Aimee Mann does Christmas her way
A review of Aimee Mann (3rd annual Christmas Show) at the Somerville Theatre on December 11
Aimee Mann’s 3rd annual Christmas show, which took place Thursday night at the Somerville Theatre, was just a bit different than Vince Gill and Amy Grant’s Christmas show, which happened the following night in Worcester. Where Grant and Gill sang "O Holy Night", Mann performed "You’re A Mean One Mr. Grinch". Where Friday’s show was serious in tone, Thursday’s was irreverent. But Mann still managed to deliver the Christmas goods in her own way, proving why her tradition is now on its third year.
The night played like a big variety show, but instead of the excess and bombast that usually accompanies such events there existed a calm and ease about the night, no doubt due in large part to the stage presence of Mann herself, who maintained control over all the moving parts but managed not to get too excited at any point.
That subdued feeling was echoed by the guest performers, including Juliana Hatfield and her rendition of "There’s Always Tomorrow" from the classic Rudolph movie, and Nellie Mckay, who performed with Mann for "Sleighride" and "Heat Miser". Grant Lee Phillips was a bit more animated, but his song choices included "Old-Fashioned Christmas", which even he acknowledged was quite depressing.
Though the music wasn’t exactly spreading Holiday cheer, the variety of the show made up for it with comic Todd Barry, Mann’s recurring guest The Hanukkah Fairy, and, perhaps the night’s best entertainment, a series of short videos which followed Aimee on a parallel Christmas Carol. The films included cameos from John C. Reilly and Michael Cera, starred Mann as Scrooge, and should make for excellent viral videos if they find their way to YouTube.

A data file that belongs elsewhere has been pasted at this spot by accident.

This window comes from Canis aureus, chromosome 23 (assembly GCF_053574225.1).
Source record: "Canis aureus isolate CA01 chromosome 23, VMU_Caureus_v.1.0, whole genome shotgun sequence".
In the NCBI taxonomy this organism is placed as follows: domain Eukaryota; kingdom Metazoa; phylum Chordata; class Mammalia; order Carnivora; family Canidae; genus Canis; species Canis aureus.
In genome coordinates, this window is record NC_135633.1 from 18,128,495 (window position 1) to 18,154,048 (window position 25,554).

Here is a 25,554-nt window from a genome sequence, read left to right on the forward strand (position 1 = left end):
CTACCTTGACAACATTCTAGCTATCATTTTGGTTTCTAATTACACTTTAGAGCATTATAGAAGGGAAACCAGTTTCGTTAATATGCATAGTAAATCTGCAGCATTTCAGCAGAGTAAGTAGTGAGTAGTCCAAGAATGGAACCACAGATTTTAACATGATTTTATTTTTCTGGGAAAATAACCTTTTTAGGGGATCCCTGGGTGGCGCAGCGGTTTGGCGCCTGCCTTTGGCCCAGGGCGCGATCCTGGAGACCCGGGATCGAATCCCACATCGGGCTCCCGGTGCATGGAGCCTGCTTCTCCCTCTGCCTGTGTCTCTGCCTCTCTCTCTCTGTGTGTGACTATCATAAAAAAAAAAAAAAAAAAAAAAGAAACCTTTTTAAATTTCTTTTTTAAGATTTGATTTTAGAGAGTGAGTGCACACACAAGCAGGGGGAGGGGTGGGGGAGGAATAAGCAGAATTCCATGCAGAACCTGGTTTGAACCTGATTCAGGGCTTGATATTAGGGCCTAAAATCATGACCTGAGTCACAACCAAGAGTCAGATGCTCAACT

As for the music, Mann’s drummer stood out the most, visibly enjoying himself as he colored each song perfectly. Two keyboardists / multi-instrumentalists provided all the bells and whistles, literally, that was needed on Christmas songs like "I’ll Be Home for Christmas". And, on the aforementioned "Grinch", Grant Lee Phillips filled in spectacularly for Boris Karloff as he played the narrator of the film as Mann sang.
For all of the shenanigans and Christmas themed gags and music, it was when Mann and the band let loose for a few of her own songs that things started to flow and feel like a cohesive show. The trio of "Freeway", "Going Through the Motions", and "Long Shot" saw some beautiful synth playing, tight basslines, one solid guitar solo, and Mann’s endearing mumble. She even started to get excited at the end, cutting off "Long Shot" with a demure flying-Townshend kick.
Everyone came back out for the encore of "Christmas (Baby Please Come Home)", including the Hanukkah Fairy and Phillips dressed up in a Rudolph costume. After a group bow the night ended and the crowd was left to head out into the un-Christmas like freezing rain.
Mann’s show celebrates the kitsch that has collected around Christmas from movies like the Grinch and Rudolph the Red Nose Reindeer while at the same time recognizing the conflicting emotions many people have about the holidays. It doesn’t concern itself with the sanctity of Christmas but in the humor and warmth that can be found in all of the extraneous things that have become tied up in it. While it wasn’t the merriest Christmas, it was certainly fun to watch.